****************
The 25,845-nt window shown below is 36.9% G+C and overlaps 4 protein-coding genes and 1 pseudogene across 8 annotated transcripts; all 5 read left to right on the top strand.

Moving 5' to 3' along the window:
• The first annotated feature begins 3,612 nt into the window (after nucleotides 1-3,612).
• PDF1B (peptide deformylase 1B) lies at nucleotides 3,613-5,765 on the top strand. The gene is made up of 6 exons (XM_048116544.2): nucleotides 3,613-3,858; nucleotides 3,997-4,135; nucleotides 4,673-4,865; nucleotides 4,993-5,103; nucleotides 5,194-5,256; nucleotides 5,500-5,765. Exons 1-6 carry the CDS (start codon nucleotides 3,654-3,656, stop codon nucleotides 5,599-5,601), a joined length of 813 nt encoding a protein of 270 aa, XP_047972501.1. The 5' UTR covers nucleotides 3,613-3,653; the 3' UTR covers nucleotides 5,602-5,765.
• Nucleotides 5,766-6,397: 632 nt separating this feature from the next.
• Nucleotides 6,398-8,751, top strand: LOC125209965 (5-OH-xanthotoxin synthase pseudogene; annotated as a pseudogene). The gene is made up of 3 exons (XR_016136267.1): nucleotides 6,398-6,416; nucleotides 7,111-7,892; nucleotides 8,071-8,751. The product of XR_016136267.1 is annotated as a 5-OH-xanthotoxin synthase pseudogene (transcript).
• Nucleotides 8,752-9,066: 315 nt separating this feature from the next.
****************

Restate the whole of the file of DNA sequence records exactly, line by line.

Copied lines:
The 25,845-nt window shown below is 36.9% G+C and overlaps 4 protein-coding genes and 1 pseudogene across 8 annotated transcripts; all 5 read left to right on the top strand.

Moving 5' to 3' along the window:
• The first annotated feature begins 3,612 nt into the window (after nucleotides 1-3,612).
• PDF1B (peptide deformylase 1B) lies at nucleotides 3,613-5,765 on the top strand. The gene is made up of 6 exons (XM_048116544.2): nucleotides 3,613-3,858; nucleotides 3,997-4,135; nucleotides 4,673-4,865; nucleotides 4,993-5,103; nucleotides 5,194-5,256; nucleotides 5,500-5,765. Exons 1-6 carry the CDS (start codon nucleotides 3,654-3,656, stop codon nucleotides 5,599-5,601), a joined length of 813 nt encoding a protein of 270 aa, XP_047972501.1. The 5' UTR covers nucleotides 3,613-3,653; the 3' UTR covers nucleotides 5,602-5,765.
• Nucleotides 5,766-6,397: 632 nt separating this feature from the next.
• Nucleotides 6,398-8,751, top strand: LOC125209965 (5-OH-xanthotoxin synthase pseudogene; annotated as a pseudogene). The gene is made up of 3 exons (XR_016136267.1): nucleotides 6,398-6,416; nucleotides 7,111-7,892; nucleotides 8,071-8,751. The product of XR_016136267.1 is annotated as a 5-OH-xanthotoxin synthase pseudogene (transcript).
• Nucleotides 8,752-9,066: 315 nt separating this feature from the next.